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The Almighty Buck Games

Integer Overflow Bug Leads To Diablo III Gold Duping 160

Nerval's Lobster writes "Online economies come with their own issues. Case in point is the Auction House for Diablo III, a massively multiplayer game in which players can pay for items in either in-game gold or real-world dollars. Thanks to a bug in the game's latest patch, players could generate massive amounts of virtual gold with little effort, which threatened to throw the in-game economy seriously out of whack. Diablo series publisher Blizzard took corrective steps, but the bug has already attracted a fair share of buzz on gaming and tech-news forums. 'We're still in the process of auditing Auction House and gold trade transactions,' read Blizzard's note on the forums. 'We realize this is an inconvenience for many of our players, and we sincerely apologize for the interruption of the service. We hope to have everything back up as soon as possible.' Blizzard was unable to offer an ETA for when the Auction House would come back. 'We'll continue to provide updates in this thread as they become available.' Diablo's gold issue brings up (however tangentially) some broader issues with virtual currencies, namely the bugs and workarounds that can throw an entire micro-economy out of whack. But then again, 'real world' markets have their own software-related problems: witness Wall Street's periodic 'flash crashes' (caused, many believe, by the rise of ultra-high-speed computer trading)." It seems likely the gold duping was due to a simple integer overflow bug. A late change added to the patch allowed users to sell gold on the Real Money Auction House in stacks of 10 million rather than stacks of 1 million. On the RMAH, there exists both a cap ($250) and a floor ($0.25) for the value of auctions. With stacks of 1 million and a floor of $0.25, a seller could only enter 1 billion gold (1,000 stacks) while staying under the $250 cap. When the gold stack size increased, the value of gold dropped significantly. At $0.39 per 10 million, a user could enter values of up to 6.4 billion gold at a time. Unfortunately, the RMAH wasn't designed to handle gold numbers above 2^31, or 2,147,483,648 gold. Creating the auction wouldn't remove enough gold, but canceling it would return the full amount.
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Integer Overflow Bug Leads To Diablo III Gold Duping

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  • Re:Limit checking (Score:2, Interesting)

    by Anonymous Coward on Wednesday May 08, 2013 @06:19PM (#43669707)

    So, what have we learned?

    That C is scaryscary and we're too lazy to do type checking, so we'll keep using the trendy, make-money-now languages, treating this as an outlier that won't happen to us, since we're so smart?

  • by Revek ( 133289 ) on Wednesday May 08, 2013 @07:33PM (#43670455) Homepage

    You mean the guy with the duped jacked up account that guaranteed that they could one hit you every time? Yeah I messed with his world. Now the guy without the duped jacked up shit I could handle myself. I had fun but I mostly used it to contain the guy who would come in at the 11th hour and whack all of us with his duped gear and finish the game to get some legit gear all to himself. So yes if they played the game like a luser I spanked them.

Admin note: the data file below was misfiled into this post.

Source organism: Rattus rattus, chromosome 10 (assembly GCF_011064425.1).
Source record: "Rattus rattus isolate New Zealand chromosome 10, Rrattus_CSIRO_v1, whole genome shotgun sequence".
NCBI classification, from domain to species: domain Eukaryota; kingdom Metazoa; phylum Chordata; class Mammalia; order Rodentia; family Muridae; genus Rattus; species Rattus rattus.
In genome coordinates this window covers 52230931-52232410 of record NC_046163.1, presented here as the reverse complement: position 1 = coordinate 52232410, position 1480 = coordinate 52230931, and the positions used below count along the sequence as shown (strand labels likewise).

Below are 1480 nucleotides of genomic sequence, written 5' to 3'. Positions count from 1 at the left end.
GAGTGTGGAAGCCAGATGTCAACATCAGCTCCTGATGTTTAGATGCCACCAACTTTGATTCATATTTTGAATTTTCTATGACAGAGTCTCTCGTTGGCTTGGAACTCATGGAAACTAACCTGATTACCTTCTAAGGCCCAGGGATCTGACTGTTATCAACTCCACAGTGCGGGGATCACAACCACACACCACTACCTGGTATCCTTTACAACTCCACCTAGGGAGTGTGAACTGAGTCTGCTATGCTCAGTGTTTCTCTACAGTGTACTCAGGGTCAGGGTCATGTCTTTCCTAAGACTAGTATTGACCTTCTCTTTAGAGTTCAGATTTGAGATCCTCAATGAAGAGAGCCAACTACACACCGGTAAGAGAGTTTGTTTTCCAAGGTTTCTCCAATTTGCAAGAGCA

• Re:Confused (Score:5, Interesting)

    by flargleblarg ( 685368 ) on Wednesday May 08, 2013 @09:42PM (#43671337)

    You couldn't be more wrong. Signed ints are usually the best way to go in C/C++.

    Actually, he's not wrong at all. He said signed integers don't behave in a very predictable manner, and he's right. Signed integers have undefined (actually, to be more precise, implementation-defined) behavior for mod and div of negative values. You cannot be sure whether -4 / 3 is -1 or -2, without knowing how your compiler implements it. Some round toward zero, others toward negative infinity. Recent drafts of C++ are trying to fix this.

  • Re:Luls. (Score:4, Interesting)

    by ais523 ( 1172701 ) <ais523(524\)(525)x)> on Thursday May 09, 2013 @04:57AM (#43672947)
    What's probably more interesting was their fix for the problem. Instead of trying to do any sort of rollback (although they did find people with impossibly high currency amounts and reduce them to saner values), they put a large amount of very expensive trophy items for sale which didn't do anything useful, in the hope that people would put their newfound wealth to an amusing trivial cause.
  • by SD-Arcadia ( 1146999 ) on Thursday May 09, 2013 @08:27AM (#43673677) Homepage
    The "game" part is just packaging around the pointless grind and universal trade at the auction house. No one does anything for fun after the first time they get through the quests. The game mechanics and itemization are utterly boring and without character. There is not a single aspect of skill involved either. You spend most of your time staring at your skill cooldowns and life-mana pool because the terrain and monsters don't really matter. It's rote repetition and an utter waste of time. Worst purchase I ever made. I'd much MUCH rather have a Diablo 2 expansion with new content and a higher resolution support than this PoS.

Civilization, as we know it, will end sometime this evening. See SYSNOTE tomorrow for more information.